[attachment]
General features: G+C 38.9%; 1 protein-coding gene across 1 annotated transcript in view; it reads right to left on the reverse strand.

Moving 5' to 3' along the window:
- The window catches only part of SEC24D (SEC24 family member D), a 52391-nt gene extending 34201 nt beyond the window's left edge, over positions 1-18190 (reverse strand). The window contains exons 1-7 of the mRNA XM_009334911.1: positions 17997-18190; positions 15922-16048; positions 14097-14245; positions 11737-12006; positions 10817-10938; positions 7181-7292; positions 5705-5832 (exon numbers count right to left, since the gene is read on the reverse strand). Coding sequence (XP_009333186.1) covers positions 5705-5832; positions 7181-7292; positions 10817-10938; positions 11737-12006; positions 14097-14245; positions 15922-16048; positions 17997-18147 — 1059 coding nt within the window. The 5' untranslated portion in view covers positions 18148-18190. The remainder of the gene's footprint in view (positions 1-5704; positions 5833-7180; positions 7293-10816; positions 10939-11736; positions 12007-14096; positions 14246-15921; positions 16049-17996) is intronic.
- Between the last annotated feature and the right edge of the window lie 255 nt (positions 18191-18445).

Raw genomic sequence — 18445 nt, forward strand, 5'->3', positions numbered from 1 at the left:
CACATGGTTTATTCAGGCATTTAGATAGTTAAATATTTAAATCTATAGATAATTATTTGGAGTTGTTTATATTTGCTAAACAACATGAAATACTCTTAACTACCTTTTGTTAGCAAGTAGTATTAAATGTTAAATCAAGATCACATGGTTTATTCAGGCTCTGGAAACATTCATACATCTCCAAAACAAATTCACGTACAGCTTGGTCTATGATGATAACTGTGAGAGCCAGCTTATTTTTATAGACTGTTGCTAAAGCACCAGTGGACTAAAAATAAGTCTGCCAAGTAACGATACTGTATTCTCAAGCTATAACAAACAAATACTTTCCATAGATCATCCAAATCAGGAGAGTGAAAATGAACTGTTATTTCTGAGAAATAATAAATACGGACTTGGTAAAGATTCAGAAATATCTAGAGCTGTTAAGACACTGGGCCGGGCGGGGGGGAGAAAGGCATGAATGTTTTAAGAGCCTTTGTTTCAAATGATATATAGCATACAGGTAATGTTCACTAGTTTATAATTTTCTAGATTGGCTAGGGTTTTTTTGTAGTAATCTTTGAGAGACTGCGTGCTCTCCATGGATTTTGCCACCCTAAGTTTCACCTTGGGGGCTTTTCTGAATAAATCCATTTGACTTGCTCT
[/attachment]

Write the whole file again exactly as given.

General features: G+C 38.9%; 1 protein-coding gene across 1 annotated transcript in view; it reads right to left on the reverse strand.

Moving 5' to 3' along the window:
- The window catches only part of SEC24D (SEC24 family member D), a 52391-nt gene extending 34201 nt beyond the window's left edge, over positions 1-18190 (reverse strand). The window contains exons 1-7 of the mRNA XM_009334911.1: positions 17997-18190; positions 15922-16048; positions 14097-14245; positions 11737-12006; positions 10817-10938; positions 7181-7292; positions 5705-5832 (exon numbers count right to left, since the gene is read on the reverse strand). Coding sequence (XP_009333186.1) covers positions 5705-5832; positions 7181-7292; positions 10817-10938; positions 11737-12006; positions 14097-14245; positions 15922-16048; positions 17997-18147 — 1059 coding nt within the window. The 5' untranslated portion in view covers positions 18148-18190. The remainder of the gene's footprint in view (positions 1-5704; positions 5833-7180; positions 7293-10816; positions 10939-11736; positions 12007-14096; positions 14246-15921; positions 16049-17996) is intronic.
- Between the last annotated feature and the right edge of the window lie 255 nt (positions 18191-18445).

Raw genomic sequence — 18445 nt, forward strand, 5'->3', positions numbered from 1 at the left:
CACATGGTTTATTCAGGCATTTAGATAGTTAAATATTTAAATCTATAGATAATTATTTGGAGTTGTTTATATTTGCTAAACAACATGAAATACTCTTAACTACCTTTTGTTAGCAAGTAGTATTAAATGTTAAATCAAGATCACATGGTTTATTCAGGCTCTGGAAACATTCATACATCTCCAAAACAAATTCACGTACAGCTTGGTCTATGATGATAACTGTGAGAGCCAGCTTATTTTTATAGACTGTTGCTAAAGCACCAGTGGACTAAAAATAAGTCTGCCAAGTAACGATACTGTATTCTCAAGCTATAACAAACAAATACTTTCCATAGATCATCCAAATCAGGAGAGTGAAAATGAACTGTTATTTCTGAGAAATAATAAATACGGACTTGGTAAAGATTCAGAAATATCTAGAGCTGTTAAGACACTGGGCCGGGCGGGGGGGAGAAAGGCATGAATGTTTTAAGAGCCTTTGTTTCAAATGATATATAGCATACAGGTAATGTTCACTAGTTTATAATTTTCTAGATTGGCTAGGGTTTTTTTGTAGTAATCTTTGAGAGACTGCGTGCTCTCCATGGATTTTGCCACCCTAAGTTTCACCTTGGGGGCTTTTCTGAATAAATCCATTTGACTTGCTCT